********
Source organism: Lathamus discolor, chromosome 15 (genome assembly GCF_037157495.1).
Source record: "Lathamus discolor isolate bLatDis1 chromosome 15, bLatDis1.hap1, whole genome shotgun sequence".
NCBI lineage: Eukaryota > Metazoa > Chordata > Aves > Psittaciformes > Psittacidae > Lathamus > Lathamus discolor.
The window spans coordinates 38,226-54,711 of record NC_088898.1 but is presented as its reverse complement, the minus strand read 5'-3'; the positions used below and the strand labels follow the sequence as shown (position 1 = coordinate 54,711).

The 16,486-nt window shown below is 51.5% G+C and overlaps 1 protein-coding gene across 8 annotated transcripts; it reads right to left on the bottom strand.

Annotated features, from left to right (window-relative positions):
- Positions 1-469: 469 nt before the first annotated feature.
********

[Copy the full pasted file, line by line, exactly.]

Source organism: Lathamus discolor, chromosome 15 (genome assembly GCF_037157495.1).
Source record: "Lathamus discolor isolate bLatDis1 chromosome 15, bLatDis1.hap1, whole genome shotgun sequence".
NCBI lineage: Eukaryota > Metazoa > Chordata > Aves > Psittaciformes > Psittacidae > Lathamus > Lathamus discolor.
The window spans coordinates 38,226-54,711 of record NC_088898.1 but is presented as its reverse complement, the minus strand read 5'-3'; the positions used below and the strand labels follow the sequence as shown (position 1 = coordinate 54,711).

The 16,486-nt window shown below is 51.5% G+C and overlaps 1 protein-coding gene across 8 annotated transcripts; it reads right to left on the bottom strand.

Annotated features, from left to right (window-relative positions):
- Positions 1-469: 469 nt before the first annotated feature.